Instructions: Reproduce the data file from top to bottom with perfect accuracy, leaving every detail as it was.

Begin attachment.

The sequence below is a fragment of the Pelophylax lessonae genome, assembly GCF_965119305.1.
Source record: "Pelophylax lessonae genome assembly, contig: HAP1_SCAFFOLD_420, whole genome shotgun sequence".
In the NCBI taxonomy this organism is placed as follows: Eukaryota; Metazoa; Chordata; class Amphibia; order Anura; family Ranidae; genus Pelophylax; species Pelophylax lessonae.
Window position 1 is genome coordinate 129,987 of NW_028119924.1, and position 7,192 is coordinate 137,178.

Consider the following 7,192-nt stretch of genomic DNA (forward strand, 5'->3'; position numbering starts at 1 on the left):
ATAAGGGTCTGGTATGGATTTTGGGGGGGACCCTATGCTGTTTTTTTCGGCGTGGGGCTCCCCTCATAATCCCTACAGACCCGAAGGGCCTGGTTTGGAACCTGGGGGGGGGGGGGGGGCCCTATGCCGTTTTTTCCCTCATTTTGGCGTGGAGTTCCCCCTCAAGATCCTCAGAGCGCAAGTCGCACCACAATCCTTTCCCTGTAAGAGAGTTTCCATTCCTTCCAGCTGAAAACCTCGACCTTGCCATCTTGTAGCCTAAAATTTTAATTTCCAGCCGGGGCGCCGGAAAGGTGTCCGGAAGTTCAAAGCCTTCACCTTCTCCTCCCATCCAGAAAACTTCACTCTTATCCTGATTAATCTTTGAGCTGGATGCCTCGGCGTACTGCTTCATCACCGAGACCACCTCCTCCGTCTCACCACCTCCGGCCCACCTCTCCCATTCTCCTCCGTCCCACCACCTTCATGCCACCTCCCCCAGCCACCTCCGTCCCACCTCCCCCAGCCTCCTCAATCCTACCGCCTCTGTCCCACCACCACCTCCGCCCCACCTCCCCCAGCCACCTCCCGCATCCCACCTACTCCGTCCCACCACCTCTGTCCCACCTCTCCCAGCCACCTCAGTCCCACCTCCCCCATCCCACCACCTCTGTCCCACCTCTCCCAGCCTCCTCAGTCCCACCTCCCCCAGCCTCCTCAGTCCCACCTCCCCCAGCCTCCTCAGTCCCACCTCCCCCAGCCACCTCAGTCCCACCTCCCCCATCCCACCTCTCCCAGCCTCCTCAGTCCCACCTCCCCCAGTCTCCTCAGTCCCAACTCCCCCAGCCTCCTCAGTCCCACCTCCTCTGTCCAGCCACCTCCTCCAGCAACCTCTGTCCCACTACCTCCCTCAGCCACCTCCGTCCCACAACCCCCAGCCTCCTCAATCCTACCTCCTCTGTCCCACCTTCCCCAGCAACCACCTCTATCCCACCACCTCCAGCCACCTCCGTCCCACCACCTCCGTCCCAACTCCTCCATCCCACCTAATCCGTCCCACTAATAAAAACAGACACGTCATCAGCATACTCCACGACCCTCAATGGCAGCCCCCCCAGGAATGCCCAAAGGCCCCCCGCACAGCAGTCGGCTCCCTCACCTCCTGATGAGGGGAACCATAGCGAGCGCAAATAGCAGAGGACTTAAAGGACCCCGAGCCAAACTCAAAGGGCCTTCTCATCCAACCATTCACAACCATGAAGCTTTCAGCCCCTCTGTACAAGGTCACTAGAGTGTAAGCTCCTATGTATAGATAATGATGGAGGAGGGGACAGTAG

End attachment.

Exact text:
The sequence below is a fragment of the Pelophylax lessonae genome, assembly GCF_965119305.1.
Source record: "Pelophylax lessonae genome assembly, contig: HAP1_SCAFFOLD_420, whole genome shotgun sequence".
In the NCBI taxonomy this organism is placed as follows: Eukaryota; Metazoa; Chordata; class Amphibia; order Anura; family Ranidae; genus Pelophylax; species Pelophylax lessonae.
Window position 1 is genome coordinate 129,987 of NW_028119924.1, and position 7,192 is coordinate 137,178.

Consider the following 7,192-nt stretch of genomic DNA (forward strand, 5'->3'; position numbering starts at 1 on the left):
ATAAGGGTCTGGTATGGATTTTGGGGGGGACCCTATGCTGTTTTTTTCGGCGTGGGGCTCCCCTCATAATCCCTACAGACCCGAAGGGCCTGGTTTGGAACCTGGGGGGGGGGGGGGGGCCCTATGCCGTTTTTTCCCTCATTTTGGCGTGGAGTTCCCCCTCAAGATCCTCAGAGCGCAAGTCGCACCACAATCCTTTCCCTGTAAGAGAGTTTCCATTCCTTCCAGCTGAAAACCTCGACCTTGCCATCTTGTAGCCTAAAATTTTAATTTCCAGCCGGGGCGCCGGAAAGGTGTCCGGAAGTTCAAAGCCTTCACCTTCTCCTCCCATCCAGAAAACTTCACTCTTATCCTGATTAATCTTTGAGCTGGATGCCTCGGCGTACTGCTTCATCACCGAGACCACCTCCTCCGTCTCACCACCTCCGGCCCACCTCTCCCATTCTCCTCCGTCCCACCACCTTCATGCCACCTCCCCCAGCCACCTCCGTCCCACCTCCCCCAGCCTCCTCAATCCTACCGCCTCTGTCCCACCACCACCTCCGCCCCACCTCCCCCAGCCACCTCCCGCATCCCACCTACTCCGTCCCACCACCTCTGTCCCACCTCTCCCAGCCACCTCAGTCCCACCTCCCCCATCCCACCACCTCTGTCCCACCTCTCCCAGCCTCCTCAGTCCCACCTCCCCCAGCCTCCTCAGTCCCACCTCCCCCAGCCTCCTCAGTCCCACCTCCCCCAGCCACCTCAGTCCCACCTCCCCCATCCCACCTCTCCCAGCCTCCTCAGTCCCACCTCCCCCAGTCTCCTCAGTCCCAACTCCCCCAGCCTCCTCAGTCCCACCTCCTCTGTCCAGCCACCTCCTCCAGCAACCTCTGTCCCACTACCTCCCTCAGCCACCTCCGTCCCACAACCCCCAGCCTCCTCAATCCTACCTCCTCTGTCCCACCTTCCCCAGCAACCACCTCTATCCCACCACCTCCAGCCACCTCCGTCCCACCACCTCCGTCCCAACTCCTCCATCCCACCTAATCCGTCCCACTAATAAAAACAGACACGTCATCAGCATACTCCACGACCCTCAATGGCAGCCCCCCCAGGAATGCCCAAAGGCCCCCCGCACAGCAGTCGGCTCCCTCACCTCCTGATGAGGGGAACCATAGCGAGCGCAAATAGCAGAGGACTTAAAGGACCCCGAGCCAAACTCAAAGGGCCTTCTCATCCAACCATTCACAACCATGAAGCTTTCAGCCCCTCTGTACAAGGTCACTAGAGTGTAAGCTCCTATGTATAGATAATGATGGAGGAGGGGACAGTAG